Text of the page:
But today I'm going to talk about time, once again. The title of this post is referring to the number of weeks that a usual mortal gets to spend on earth during one lifetime. One of my blogging friends pointed me towards a book by that name: Four Thousand Weeks: Time Management for Mortals by Oliver Burkeman. And you know how much I enjoy writing about, and trying to figure out, what the heck the whole concept of time really means.

Although I haven't finished this book yet, I'm finding it fascinating to consider how time has been perceived in earlier civilizations. It's interesting to think what it was like before people had any sort of clocks or need for them. In medieval times, people woke at sunrise and went to bed when the sun went down. Burkeman says that monks had to figure out how to get up before the sunrise, so they assigned a monk to stay awake all night and watch the stars to tell when it they should wake up, but if he fell asleep or it was cloudy, it didn't work. I laughed at that, realizing that something else would have to be considered. We humans are nothing if not a resourceful lot. 

But to come all the way from sleepy monks to thinking of us as being stuck on a conveyor belt that constantly speeds up to help us get everything in our lives done, well, it's a real stretch. When I consider how little actual time we humans have to get anything done before we die, it's amazing that we actually accomplish anything. I am beginning to understand why some people have long to-do lists and are constantly trying to keep up within the constriction of our short lives. Four thousand weeks is surprisingly brief, isn't it?

I looked up on one of my favorite sites, timeanddate.com, how many weeks I've been alive and found that I've already had 4,184 weeks of life and have another 26 weeks or so before I turn eighty (and might have another 500+ weeks after that. Who knows?) It's not much time, but then again, the whole of human civilization is only four to seven million years old. We are definitely a young race, but look at how much we have accomplished, both good and bad. We've changed the entire world, and explored much of the universe beyond, but look at what we have done with time itself. We have become its slave.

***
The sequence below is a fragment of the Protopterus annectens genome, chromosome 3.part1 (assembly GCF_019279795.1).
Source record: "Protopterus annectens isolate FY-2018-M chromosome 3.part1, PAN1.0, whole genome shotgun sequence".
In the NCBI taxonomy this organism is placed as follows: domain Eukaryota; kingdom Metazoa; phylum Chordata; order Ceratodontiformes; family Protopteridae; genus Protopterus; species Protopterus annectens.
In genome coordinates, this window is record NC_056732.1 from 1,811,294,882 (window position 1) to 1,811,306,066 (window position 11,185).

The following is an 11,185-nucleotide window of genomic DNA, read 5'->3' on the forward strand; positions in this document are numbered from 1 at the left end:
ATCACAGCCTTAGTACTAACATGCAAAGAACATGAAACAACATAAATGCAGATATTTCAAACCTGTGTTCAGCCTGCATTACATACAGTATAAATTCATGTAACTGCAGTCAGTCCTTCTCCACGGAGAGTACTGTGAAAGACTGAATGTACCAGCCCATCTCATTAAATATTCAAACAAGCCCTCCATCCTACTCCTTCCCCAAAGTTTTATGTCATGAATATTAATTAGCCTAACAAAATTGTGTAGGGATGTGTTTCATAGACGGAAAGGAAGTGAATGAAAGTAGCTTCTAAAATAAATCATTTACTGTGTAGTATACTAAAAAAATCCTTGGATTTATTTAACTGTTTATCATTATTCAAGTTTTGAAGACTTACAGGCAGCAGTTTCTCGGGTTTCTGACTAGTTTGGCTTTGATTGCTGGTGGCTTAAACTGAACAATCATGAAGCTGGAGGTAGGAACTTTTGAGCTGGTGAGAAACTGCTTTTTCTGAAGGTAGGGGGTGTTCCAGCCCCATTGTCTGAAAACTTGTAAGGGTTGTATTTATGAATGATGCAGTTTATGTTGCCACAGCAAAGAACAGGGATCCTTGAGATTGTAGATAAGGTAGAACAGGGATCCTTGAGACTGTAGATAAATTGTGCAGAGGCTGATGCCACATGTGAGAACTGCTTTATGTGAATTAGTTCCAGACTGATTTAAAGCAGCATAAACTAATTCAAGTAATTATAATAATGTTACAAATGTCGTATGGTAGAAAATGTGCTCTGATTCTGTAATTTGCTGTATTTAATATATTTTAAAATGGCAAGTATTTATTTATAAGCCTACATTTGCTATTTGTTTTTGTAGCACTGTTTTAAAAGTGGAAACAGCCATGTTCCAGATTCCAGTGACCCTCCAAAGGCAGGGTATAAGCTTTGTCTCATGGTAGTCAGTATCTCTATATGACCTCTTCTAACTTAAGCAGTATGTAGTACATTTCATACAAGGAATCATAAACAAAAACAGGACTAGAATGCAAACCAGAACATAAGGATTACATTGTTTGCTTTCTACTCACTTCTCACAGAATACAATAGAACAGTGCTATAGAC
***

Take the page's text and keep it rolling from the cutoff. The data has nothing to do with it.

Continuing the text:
There is an alternative: the unfashionable but powerful notion of letting time use you, approaching life not as an opportunity to implement your predetermined plans for success but as a matter of responding to the needs of your place and your moment in history. ― Oliver Burkeman

And we are actually standing at a critical place in history: right at the end of a pandemic and trying to figure out how to use our limited time more appropriately. I know that I am endeavoring to enjoy each day, especially when I consider how lucky I am, having a warm and safe roof over my head, enough food to eat every day (too much sometimes), a partner to share my days with, and friends and family who care about me, and whom I also care about. I can still read, even if my eyesight is not perfect, and I can sit in the dark and type on my laptop and reach out to infinity through the miracle of the internet.

But still, I am also lucky because I can look back on a life well lived, with lots of memories of people and places that I cherish, and it feels like enough to me. I had a productive career as an editor and helped to create many books that now sit on countless shelves; I had a productive avocation as a skydiver, piloting canopies, teaching others how to fly their bodies in freefall, and I am satisfied. Getting up and greeting each day with a sense of wonder and happiness, happy to have another day to find a way to manage time instead of letting it manage me. I'm determined to change my vision of time from being on a conveyor belt into one of being a creature IN time, with infinite possibilities ahead.

Using that calculator on the timeanddate.com website, I realize that I've also been alive for almost 30,000 days (29,040 to be exact), and have breathed in and out for 41,900,000 minutes (almost 42 million!) and find it possible to inspire myself to continue creating many more Sunday posts, one a week here on this blog. Why not? I enjoy it, and some of my followers enjoy it too. While my time might not be infinite, it's enough once I step off the conveyor belt and consider the expanse my consciousness can reach. 

I have all the time I need. And I am hoping that you will consider for yourselves what you would like to accomplish in your own life, hoping that the possibility of rethinking your life to become one filled with infinite possibility will give you another way to ponder how to spend your days. It's possible to find fulfillment with every breath, if we allow it.

It's time (!) to wind up this post and begin the rest of my Sunday. I do hope you will find love and joy in your day, and that you will smile as you consider your options. I am listening to the drum of rain on the roof, and realize that I'll need to wrap myself in some of my rain gear when I go outside to meet my friend John for a breakfast trip to Fairhaven. Until we meet again in another week, dear friends, I wish you all good things. Be well.